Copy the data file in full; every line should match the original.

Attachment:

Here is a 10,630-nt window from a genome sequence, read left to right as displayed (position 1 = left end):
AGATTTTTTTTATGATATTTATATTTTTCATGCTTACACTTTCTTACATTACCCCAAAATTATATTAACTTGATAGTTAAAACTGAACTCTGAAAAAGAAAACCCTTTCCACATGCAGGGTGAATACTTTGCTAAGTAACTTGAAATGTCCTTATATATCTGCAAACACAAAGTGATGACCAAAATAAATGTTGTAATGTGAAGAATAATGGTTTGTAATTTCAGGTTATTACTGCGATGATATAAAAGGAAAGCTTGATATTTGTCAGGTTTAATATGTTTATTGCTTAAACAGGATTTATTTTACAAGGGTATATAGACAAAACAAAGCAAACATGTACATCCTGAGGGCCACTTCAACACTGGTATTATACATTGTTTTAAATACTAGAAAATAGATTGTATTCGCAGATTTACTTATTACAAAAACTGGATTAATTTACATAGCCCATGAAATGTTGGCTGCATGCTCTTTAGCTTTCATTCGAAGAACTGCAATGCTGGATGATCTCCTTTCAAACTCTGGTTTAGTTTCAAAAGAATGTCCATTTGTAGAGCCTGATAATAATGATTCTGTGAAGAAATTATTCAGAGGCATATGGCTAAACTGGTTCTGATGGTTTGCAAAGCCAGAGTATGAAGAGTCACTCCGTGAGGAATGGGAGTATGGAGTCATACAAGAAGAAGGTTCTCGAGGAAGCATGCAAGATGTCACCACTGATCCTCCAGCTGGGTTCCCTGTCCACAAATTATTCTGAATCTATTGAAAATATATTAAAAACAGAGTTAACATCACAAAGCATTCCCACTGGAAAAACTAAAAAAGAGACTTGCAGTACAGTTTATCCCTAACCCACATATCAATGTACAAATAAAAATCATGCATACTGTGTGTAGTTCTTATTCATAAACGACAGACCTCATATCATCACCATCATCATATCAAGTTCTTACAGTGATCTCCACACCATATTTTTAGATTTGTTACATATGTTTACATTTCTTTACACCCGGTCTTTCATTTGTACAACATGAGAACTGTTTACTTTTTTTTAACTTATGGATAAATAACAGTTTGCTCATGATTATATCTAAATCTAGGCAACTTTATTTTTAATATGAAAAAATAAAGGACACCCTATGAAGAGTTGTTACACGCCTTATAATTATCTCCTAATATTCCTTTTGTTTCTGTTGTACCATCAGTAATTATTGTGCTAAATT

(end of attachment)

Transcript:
Here is a 10,630-nt window from a genome sequence, read left to right as displayed (position 1 = left end):
AGATTTTTTTTATGATATTTATATTTTTCATGCTTACACTTTCTTACATTACCCCAAAATTATATTAACTTGATAGTTAAAACTGAACTCTGAAAAAGAAAACCCTTTCCACATGCAGGGTGAATACTTTGCTAAGTAACTTGAAATGTCCTTATATATCTGCAAACACAAAGTGATGACCAAAATAAATGTTGTAATGTGAAGAATAATGGTTTGTAATTTCAGGTTATTACTGCGATGATATAAAAGGAAAGCTTGATATTTGTCAGGTTTAATATGTTTATTGCTTAAACAGGATTTATTTTACAAGGGTATATAGACAAAACAAAGCAAACATGTACATCCTGAGGGCCACTTCAACACTGGTATTATACATTGTTTTAAATACTAGAAAATAGATTGTATTCGCAGATTTACTTATTACAAAAACTGGATTAATTTACATAGCCCATGAAATGTTGGCTGCATGCTCTTTAGCTTTCATTCGAAGAACTGCAATGCTGGATGATCTCCTTTCAAACTCTGGTTTAGTTTCAAAAGAATGTCCATTTGTAGAGCCTGATAATAATGATTCTGTGAAGAAATTATTCAGAGGCATATGGCTAAACTGGTTCTGATGGTTTGCAAAGCCAGAGTATGAAGAGTCACTCCGTGAGGAATGGGAGTATGGAGTCATACAAGAAGAAGGTTCTCGAGGAAGCATGCAAGATGTCACCACTGATCCTCCAGCTGGGTTCCCTGTCCACAAATTATTCTGAATCTATTGAAAATATATTAAAAACAGAGTTAACATCACAAAGCATTCCCACTGGAAAAACTAAAAAAGAGACTTGCAGTACAGTTTATCCCTAACCCACATATCAATGTACAAATAAAAATCATGCATACTGTGTGTAGTTCTTATTCATAAACGACAGACCTCATATCATCACCATCATCATATCAAGTTCTTACAGTGATCTCCACACCATATTTTTAGATTTGTTACATATGTTTACATTTCTTTACACCCGGTCTTTCATTTGTACAACATGAGAACTGTTTACTTTTTTTTAACTTATGGATAAATAACAGTTTGCTCATGATTATATCTAAATCTAGGCAACTTTATTTTTAATATGAAAAAATAAAGGACACCCTATGAAGAGTTGTTACACGCCTTATAATTATCTCCTAATATTCCTTTTGTTTCTGTTGTACCATCAGTAATTATTGTGCTAAATT